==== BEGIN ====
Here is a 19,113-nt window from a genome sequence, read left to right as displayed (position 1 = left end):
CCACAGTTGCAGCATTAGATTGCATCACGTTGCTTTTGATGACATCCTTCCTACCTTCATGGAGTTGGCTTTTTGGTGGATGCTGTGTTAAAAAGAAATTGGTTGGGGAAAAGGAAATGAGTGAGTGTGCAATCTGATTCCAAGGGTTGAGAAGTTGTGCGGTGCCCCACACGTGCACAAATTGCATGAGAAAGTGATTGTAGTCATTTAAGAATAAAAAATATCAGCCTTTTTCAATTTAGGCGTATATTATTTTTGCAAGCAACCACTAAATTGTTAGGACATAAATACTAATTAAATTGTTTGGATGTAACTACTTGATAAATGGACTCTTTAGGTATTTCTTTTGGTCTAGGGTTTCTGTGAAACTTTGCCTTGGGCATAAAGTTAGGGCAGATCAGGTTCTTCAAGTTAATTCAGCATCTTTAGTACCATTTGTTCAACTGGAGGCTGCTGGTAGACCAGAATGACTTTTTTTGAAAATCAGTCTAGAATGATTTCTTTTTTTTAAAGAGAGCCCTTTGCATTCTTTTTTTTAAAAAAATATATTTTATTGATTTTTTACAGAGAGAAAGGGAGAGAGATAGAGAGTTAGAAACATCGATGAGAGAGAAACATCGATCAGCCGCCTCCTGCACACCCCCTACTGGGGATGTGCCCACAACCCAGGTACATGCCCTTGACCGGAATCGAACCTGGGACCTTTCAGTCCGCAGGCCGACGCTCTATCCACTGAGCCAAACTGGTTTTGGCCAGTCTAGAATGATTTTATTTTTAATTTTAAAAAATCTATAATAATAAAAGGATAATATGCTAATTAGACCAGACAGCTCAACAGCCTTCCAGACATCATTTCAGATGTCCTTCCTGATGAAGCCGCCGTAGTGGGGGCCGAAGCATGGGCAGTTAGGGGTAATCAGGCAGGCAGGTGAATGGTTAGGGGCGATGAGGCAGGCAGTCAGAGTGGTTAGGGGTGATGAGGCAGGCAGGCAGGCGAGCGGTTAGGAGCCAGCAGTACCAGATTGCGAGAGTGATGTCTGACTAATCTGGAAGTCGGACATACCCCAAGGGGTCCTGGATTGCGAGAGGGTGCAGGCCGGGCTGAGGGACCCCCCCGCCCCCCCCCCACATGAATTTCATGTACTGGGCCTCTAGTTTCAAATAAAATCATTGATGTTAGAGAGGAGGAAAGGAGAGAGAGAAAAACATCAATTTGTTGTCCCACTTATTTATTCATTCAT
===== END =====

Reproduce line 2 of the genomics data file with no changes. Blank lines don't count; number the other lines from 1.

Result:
CCACAGTTGCAGCATTAGATTGCATCACGTTGCTTTTGATGACATCCTTCCTACCTTCATGGAGTTGGCTTTTTGGTGGATGCTGTGTTAAAAAGAAATTGGTTGGGGAAAAGGAAATGAGTGAGTGTGCAATCTGATTCCAAGGGTTGAGAAGTTGTGCGGTGCCCCACACGTGCACAAATTGCATGAGAAAGTGATTGTAGTCATTTAAGAATAAAAAATATCAGCCTTTTTCAATTTAGGCGTATATTATTTTTGCAAGCAACCACTAAATTGTTAGGACATAAATACTAATTAAATTGTTTGGATGTAACTACTTGATAAATGGACTCTTTAGGTATTTCTTTTGGTCTAGGGTTTCTGTGAAACTTTGCCTTGGGCATAAAGTTAGGGCAGATCAGGTTCTTCAAGTTAATTCAGCATCTTTAGTACCATTTGTTCAACTGGAGGCTGCTGGTAGACCAGAATGACTTTTTTTGAAAATCAGTCTAGAATGATTTCTTTTTTTTAAAGAGAGCCCTTTGCATTCTTTTTTTTAAAAAAATATATTTTATTGATTTTTTACAGAGAGAAAGGGAGAGAGATAGAGAGTTAGAAACATCGATGAGAGAGAAACATCGATCAGCCGCCTCCTGCACACCCCCTACTGGGGATGTGCCCACAACCCAGGTACATGCCCTTGACCGGAATCGAACCTGGGACCTTTCAGTCCGCAGGCCGACGCTCTATCCACTGAGCCAAACTGGTTTTGGCCAGTCTAGAATGATTTTATTTTTAATTTTAAAAAATCTATAATAATAAAAGGATAATATGCTAATTAGACCAGACAGCTCAACAGCCTTCCAGACATCATTTCAGATGTCCTTCCTGATGAAGCCGCCGTAGTGGGGGCCGAAGCATGGGCAGTTAGGGGTAATCAGGCAGGCAGGTGAATGGTTAGGGGCGATGAGGCAGGCAGTCAGAGTGGTTAGGGGTGATGAGGCAGGCAGGCAGGCGAGCGGTTAGGAGCCAGCAGTACCAGATTGCGAGAGTGATGTCTGACTAATCTGGAAGTCGGACATACCCCAAGGGGTCCTGGATTGCGAGAGGGTGCAGGCCGGGCTGAGGGACCCCCCCGCCCCCCCCCCACATGAATTTCATGTACTGGGCCTCTAGTTTCAAATAAAATCATTGATGTTAGAGAGGAGGAAAGGAGAGAGAGAAAAACATCAATTTGTTGTCCCACTTATTTATTCATTCAT